Come January, everyone makes predictions. The Council of Economic Advisors trots out Martin Feldstein, the National Enquirer trots out Jeanne Dixon. Whether the prophets predict economic success for the country or another marriage for Liz Taylor, the public usually forgets the attempt at soothsaying before spring.

Not INC. A year ago we sponsored a contest, searching for a forecaster able to predict which statistics and data should be used to gauge the health of the economy vis-a-vis the small business person.

Entries poured in from amateur and professional forecasters alike, including such prestigious institutions as Data Resources, U.S. Trust, Manufacturers Hanover Trust, and the University of Michigan. Three economists -- James Howell, senior vice-president and chief economist of the First National Bank of Boston; Professor Robert Berney of Washington State University; and Professor Bruce Kirchhoff of the University of Nebraska at Omaha -- were asked to judge the entries and award the $1,000 first prize.

The winner is Alex A. Burkholder, 42-year-old investigative broadcast news producer for WGN Continental Broadcasting Co. in Chicago who has been forecasting as a hobby since his college days at Northwestern University. Not only did first prize go to an amteur, but second and third prizes went to nonprofessionals as well -- a professor and a graduate student, respectively.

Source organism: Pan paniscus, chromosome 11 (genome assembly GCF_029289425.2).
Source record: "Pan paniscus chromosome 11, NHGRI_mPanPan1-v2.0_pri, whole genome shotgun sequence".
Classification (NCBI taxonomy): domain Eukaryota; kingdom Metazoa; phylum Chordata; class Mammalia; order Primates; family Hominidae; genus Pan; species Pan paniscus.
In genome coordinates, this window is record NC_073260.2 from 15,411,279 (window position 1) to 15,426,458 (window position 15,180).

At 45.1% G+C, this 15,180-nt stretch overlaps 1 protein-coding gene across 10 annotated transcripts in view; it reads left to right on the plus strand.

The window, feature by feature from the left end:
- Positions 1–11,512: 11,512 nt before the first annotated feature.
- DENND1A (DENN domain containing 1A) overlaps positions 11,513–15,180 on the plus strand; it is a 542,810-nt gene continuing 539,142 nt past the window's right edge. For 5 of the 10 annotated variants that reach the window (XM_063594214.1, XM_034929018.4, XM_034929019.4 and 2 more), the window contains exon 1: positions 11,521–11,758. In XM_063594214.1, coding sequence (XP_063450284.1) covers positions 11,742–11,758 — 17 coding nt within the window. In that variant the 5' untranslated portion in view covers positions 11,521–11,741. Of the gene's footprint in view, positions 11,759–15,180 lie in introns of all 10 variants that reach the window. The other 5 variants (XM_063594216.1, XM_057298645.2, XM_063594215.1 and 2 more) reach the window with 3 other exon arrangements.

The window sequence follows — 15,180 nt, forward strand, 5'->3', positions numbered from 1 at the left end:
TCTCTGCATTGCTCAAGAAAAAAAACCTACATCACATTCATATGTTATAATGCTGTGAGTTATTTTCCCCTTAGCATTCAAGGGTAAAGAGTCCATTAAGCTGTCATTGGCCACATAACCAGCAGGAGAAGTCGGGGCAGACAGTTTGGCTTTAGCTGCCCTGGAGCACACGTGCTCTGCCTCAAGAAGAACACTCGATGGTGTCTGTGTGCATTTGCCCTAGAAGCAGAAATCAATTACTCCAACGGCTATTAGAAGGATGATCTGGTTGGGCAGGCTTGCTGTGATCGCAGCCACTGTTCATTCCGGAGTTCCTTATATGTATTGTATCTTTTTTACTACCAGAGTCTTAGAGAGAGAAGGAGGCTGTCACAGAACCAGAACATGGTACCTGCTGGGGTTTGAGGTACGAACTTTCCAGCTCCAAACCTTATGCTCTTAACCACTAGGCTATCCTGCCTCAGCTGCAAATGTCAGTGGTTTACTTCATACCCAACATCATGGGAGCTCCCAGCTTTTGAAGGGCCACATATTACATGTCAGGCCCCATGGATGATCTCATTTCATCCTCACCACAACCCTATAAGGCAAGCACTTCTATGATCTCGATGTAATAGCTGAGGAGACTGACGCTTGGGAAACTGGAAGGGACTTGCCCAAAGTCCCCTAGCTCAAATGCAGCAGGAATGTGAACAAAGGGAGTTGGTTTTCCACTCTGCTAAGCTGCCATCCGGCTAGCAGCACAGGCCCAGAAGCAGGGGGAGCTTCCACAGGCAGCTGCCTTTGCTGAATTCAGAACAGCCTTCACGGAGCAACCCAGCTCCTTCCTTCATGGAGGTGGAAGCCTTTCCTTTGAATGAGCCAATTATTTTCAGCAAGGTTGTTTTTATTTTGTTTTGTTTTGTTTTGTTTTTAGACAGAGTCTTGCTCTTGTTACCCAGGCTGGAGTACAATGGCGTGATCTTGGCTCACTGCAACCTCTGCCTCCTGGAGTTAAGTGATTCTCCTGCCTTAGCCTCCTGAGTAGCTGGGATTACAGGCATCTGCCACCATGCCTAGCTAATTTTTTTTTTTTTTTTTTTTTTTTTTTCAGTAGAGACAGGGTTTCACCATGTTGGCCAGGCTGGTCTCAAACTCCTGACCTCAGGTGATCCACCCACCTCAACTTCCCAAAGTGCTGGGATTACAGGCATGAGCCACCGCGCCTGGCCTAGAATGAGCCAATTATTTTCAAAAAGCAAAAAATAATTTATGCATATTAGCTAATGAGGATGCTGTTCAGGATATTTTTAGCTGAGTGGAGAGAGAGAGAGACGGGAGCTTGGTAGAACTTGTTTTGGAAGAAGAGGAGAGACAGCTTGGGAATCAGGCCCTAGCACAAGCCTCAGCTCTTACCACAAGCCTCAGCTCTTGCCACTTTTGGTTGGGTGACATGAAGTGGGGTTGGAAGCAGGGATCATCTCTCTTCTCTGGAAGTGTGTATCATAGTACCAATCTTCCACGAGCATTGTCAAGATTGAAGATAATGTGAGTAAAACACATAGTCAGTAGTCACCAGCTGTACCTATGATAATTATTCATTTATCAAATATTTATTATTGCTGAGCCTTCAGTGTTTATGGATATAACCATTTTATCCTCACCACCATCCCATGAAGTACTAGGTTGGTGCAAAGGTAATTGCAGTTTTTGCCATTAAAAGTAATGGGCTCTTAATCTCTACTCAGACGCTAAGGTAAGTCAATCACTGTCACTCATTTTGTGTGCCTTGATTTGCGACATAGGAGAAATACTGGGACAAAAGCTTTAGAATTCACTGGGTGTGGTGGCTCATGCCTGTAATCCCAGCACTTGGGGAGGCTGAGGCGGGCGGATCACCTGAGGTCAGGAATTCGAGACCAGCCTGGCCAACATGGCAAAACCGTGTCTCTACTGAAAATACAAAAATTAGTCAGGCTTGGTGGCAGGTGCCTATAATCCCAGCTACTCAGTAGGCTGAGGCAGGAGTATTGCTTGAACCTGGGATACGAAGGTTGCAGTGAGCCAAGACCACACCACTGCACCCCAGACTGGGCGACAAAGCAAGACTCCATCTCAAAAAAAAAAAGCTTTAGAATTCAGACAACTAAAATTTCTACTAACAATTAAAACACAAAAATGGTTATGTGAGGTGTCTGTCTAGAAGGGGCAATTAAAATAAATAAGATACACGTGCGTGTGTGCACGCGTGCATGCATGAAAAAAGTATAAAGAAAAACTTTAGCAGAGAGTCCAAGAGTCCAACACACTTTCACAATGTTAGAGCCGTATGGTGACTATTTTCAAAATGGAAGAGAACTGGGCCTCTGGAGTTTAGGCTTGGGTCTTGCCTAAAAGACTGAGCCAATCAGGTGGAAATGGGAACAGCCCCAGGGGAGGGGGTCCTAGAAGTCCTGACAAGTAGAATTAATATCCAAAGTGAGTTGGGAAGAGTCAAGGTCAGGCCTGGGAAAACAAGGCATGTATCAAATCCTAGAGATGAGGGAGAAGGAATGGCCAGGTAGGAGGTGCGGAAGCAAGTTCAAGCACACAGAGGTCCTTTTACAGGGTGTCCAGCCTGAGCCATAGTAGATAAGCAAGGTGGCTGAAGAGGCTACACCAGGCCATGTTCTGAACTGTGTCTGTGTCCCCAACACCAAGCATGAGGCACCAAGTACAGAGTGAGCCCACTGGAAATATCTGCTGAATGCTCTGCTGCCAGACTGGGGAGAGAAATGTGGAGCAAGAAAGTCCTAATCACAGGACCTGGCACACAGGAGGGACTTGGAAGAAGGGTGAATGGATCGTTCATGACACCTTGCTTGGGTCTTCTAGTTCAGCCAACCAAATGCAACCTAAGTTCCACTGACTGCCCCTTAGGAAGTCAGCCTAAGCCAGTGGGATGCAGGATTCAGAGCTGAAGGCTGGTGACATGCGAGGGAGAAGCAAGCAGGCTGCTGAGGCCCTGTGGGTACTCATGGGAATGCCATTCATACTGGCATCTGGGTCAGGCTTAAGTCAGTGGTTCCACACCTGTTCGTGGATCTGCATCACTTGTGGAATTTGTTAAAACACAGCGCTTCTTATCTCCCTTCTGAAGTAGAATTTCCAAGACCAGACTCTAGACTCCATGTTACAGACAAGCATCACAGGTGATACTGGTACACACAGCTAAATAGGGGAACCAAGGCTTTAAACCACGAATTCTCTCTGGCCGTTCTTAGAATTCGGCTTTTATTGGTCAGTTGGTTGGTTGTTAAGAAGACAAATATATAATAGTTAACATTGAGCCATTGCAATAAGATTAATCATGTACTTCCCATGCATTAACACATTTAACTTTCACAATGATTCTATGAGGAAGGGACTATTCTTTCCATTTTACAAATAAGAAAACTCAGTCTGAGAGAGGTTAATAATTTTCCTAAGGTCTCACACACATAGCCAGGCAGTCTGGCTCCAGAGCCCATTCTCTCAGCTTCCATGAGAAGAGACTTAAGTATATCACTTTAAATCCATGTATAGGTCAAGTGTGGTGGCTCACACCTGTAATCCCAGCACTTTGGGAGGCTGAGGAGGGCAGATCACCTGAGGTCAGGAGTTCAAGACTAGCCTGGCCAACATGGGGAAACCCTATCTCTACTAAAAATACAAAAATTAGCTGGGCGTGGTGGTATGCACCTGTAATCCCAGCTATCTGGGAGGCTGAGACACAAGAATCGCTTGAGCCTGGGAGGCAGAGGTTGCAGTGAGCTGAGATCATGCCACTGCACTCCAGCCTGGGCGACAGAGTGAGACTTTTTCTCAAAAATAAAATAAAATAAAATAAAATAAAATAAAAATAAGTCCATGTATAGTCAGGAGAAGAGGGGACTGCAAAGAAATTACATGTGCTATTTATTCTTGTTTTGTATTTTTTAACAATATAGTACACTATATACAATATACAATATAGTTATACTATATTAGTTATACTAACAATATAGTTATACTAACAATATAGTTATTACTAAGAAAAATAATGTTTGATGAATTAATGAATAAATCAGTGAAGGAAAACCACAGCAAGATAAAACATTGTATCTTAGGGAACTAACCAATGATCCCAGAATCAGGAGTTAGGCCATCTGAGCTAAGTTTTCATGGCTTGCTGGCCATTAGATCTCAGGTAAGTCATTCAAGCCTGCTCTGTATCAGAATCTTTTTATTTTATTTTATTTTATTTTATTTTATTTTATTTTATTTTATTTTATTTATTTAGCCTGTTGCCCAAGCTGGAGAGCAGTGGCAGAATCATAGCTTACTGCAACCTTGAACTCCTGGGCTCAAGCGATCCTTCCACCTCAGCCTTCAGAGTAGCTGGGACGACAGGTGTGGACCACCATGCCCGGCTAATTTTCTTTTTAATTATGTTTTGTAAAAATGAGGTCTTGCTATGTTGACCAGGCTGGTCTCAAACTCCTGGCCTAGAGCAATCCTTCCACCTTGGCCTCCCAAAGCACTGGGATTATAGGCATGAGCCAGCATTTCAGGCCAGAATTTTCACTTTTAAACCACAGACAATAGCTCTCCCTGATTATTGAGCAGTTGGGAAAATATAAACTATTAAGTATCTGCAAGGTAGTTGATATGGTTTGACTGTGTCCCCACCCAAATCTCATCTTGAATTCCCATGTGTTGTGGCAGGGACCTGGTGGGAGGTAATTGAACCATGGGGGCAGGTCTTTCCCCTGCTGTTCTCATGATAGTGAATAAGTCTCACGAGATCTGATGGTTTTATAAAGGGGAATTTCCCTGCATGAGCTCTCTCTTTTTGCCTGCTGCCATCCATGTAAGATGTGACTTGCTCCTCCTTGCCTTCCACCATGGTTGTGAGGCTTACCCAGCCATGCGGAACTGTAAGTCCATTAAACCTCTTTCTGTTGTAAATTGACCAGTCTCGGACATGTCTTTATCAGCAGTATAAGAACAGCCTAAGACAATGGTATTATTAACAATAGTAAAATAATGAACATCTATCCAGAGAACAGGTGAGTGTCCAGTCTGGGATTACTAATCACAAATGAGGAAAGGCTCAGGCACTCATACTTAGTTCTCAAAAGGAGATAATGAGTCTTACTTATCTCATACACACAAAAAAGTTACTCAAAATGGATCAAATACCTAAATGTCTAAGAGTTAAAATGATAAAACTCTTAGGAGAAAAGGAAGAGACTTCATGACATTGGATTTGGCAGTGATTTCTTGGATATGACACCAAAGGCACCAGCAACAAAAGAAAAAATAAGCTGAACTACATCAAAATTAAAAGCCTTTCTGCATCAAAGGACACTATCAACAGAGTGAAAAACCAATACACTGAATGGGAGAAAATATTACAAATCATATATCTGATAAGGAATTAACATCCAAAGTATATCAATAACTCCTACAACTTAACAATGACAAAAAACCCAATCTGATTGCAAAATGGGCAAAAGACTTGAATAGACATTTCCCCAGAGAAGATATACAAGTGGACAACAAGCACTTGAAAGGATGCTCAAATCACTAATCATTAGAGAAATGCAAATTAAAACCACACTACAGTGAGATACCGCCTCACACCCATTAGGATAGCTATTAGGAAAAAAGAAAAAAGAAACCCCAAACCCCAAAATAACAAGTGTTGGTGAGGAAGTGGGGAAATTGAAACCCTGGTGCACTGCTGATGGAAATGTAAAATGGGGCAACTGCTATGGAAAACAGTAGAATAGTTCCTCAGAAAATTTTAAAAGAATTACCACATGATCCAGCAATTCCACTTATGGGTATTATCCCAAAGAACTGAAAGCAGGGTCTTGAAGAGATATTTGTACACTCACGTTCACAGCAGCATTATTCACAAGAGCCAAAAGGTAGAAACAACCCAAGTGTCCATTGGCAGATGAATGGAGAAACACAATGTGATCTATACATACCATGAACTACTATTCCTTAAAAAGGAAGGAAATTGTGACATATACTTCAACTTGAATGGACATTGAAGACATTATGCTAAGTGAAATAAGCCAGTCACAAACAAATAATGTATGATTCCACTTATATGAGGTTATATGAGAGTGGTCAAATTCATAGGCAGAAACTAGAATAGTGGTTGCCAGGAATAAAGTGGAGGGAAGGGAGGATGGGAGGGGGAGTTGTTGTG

Burkholder captures the forecasting laurels, according to Professor Kirchhoff, "because he correctly picked the turnaround in the economy in the second quarter of '82 -- although he was overly optimistic -- and was able to show insight into the indicators small business should watch most closely." Burkholder identified the number of business failures as an indicator to watch and suggested a ratio of failures to new incorporations as a useful measure of the health of small business.

Looking to the future, Burkholder tempers the optimism he felt a year ago "I see a relatively weak recovery," he says. "At first I thought the recession would end early, but we'll probably see another recession in 1984. My advice to small businessmen is keep it tight. I wouldn't go out on a limb."